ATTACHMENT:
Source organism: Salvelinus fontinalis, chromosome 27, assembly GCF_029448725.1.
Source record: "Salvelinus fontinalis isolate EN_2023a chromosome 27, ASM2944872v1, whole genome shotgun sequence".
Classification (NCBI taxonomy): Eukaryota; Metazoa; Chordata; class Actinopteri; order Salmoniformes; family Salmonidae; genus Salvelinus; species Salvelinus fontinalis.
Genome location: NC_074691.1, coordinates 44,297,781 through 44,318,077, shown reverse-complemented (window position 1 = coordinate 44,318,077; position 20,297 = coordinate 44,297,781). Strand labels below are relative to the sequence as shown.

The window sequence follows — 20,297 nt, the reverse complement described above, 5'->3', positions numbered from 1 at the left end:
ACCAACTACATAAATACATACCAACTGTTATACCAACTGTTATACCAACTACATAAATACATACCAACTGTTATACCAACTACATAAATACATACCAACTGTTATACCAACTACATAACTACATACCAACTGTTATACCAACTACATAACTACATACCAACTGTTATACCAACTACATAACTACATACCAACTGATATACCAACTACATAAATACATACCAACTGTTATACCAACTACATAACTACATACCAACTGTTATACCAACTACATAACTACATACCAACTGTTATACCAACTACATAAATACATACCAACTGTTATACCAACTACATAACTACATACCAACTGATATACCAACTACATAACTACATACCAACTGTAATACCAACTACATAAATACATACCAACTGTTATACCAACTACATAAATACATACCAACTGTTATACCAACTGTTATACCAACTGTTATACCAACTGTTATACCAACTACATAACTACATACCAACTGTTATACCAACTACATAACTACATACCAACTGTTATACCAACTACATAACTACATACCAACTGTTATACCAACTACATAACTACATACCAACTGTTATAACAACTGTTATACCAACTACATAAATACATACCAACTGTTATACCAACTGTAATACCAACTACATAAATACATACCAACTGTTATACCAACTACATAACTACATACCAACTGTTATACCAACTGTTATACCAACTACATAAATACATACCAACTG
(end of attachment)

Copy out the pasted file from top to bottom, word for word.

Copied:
Source organism: Salvelinus fontinalis, chromosome 27, assembly GCF_029448725.1.
Source record: "Salvelinus fontinalis isolate EN_2023a chromosome 27, ASM2944872v1, whole genome shotgun sequence".
Classification (NCBI taxonomy): Eukaryota; Metazoa; Chordata; class Actinopteri; order Salmoniformes; family Salmonidae; genus Salvelinus; species Salvelinus fontinalis.
Genome location: NC_074691.1, coordinates 44,297,781 through 44,318,077, shown reverse-complemented (window position 1 = coordinate 44,318,077; position 20,297 = coordinate 44,297,781). Strand labels below are relative to the sequence as shown.

The window sequence follows — 20,297 nt, the reverse complement described above, 5'->3', positions numbered from 1 at the left end:
ACCAACTACATAAATACATACCAACTGTTATACCAACTGTTATACCAACTACATAAATACATACCAACTGTTATACCAACTACATAAATACATACCAACTGTTATACCAACTACATAACTACATACCAACTGTTATACCAACTACATAACTACATACCAACTGTTATACCAACTACATAACTACATACCAACTGATATACCAACTACATAAATACATACCAACTGTTATACCAACTACATAACTACATACCAACTGTTATACCAACTACATAACTACATACCAACTGTTATACCAACTACATAAATACATACCAACTGTTATACCAACTACATAACTACATACCAACTGATATACCAACTACATAACTACATACCAACTGTAATACCAACTACATAAATACATACCAACTGTTATACCAACTACATAAATACATACCAACTGTTATACCAACTGTTATACCAACTGTTATACCAACTGTTATACCAACTACATAACTACATACCAACTGTTATACCAACTACATAACTACATACCAACTGTTATACCAACTACATAACTACATACCAACTGTTATACCAACTACATAACTACATACCAACTGTTATAACAACTGTTATACCAACTACATAAATACATACCAACTGTTATACCAACTGTAATACCAACTACATAAATACATACCAACTGTTATACCAACTACATAACTACATACCAACTGTTATACCAACTGTTATACCAACTACATAAATACATACCAACTG